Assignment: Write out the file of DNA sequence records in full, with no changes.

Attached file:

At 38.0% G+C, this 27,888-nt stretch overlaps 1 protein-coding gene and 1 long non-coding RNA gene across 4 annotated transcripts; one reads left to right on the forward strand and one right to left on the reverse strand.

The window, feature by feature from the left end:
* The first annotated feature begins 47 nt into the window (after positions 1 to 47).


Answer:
At 38.0% G+C, this 27,888-nt stretch overlaps 1 protein-coding gene and 1 long non-coding RNA gene across 4 annotated transcripts; one reads left to right on the forward strand and one right to left on the reverse strand.

The window, feature by feature from the left end:
* The first annotated feature begins 47 nt into the window (after positions 1 to 47).